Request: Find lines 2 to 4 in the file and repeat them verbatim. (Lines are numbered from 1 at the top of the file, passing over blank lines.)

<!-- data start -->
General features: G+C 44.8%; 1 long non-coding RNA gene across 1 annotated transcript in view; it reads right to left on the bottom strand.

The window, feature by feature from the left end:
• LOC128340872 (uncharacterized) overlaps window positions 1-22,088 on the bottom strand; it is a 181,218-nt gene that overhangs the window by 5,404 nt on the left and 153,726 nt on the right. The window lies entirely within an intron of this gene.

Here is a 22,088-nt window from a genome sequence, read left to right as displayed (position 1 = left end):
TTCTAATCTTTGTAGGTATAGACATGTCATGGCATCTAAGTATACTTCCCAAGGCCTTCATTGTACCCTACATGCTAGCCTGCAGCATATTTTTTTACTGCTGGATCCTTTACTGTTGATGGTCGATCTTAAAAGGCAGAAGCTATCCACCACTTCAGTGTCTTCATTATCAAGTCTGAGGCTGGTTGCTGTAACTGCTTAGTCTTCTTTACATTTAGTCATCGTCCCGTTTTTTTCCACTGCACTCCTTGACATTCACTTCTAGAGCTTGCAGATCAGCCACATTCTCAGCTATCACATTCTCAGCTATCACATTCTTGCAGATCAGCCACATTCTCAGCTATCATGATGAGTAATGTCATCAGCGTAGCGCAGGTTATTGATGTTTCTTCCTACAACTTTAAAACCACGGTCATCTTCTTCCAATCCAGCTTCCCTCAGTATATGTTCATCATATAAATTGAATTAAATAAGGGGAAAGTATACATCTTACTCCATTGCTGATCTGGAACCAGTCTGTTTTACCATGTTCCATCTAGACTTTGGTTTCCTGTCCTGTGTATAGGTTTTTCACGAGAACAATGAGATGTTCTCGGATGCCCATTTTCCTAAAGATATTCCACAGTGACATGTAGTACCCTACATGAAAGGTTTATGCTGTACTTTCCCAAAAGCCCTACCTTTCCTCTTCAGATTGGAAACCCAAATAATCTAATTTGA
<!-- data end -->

The window, feature by feature from the left end:
• LOC128340872 (uncharacterized) overlaps window positions 1-22,088 on the bottom strand; it is a 181,218-nt gene that overhangs the window by 5,404 nt on the left and 153,726 nt on the right. The window lies entirely within an intron of this gene.

Here is a 22,088-nt window from a genome sequence, read left to right as displayed (position 1 = left end):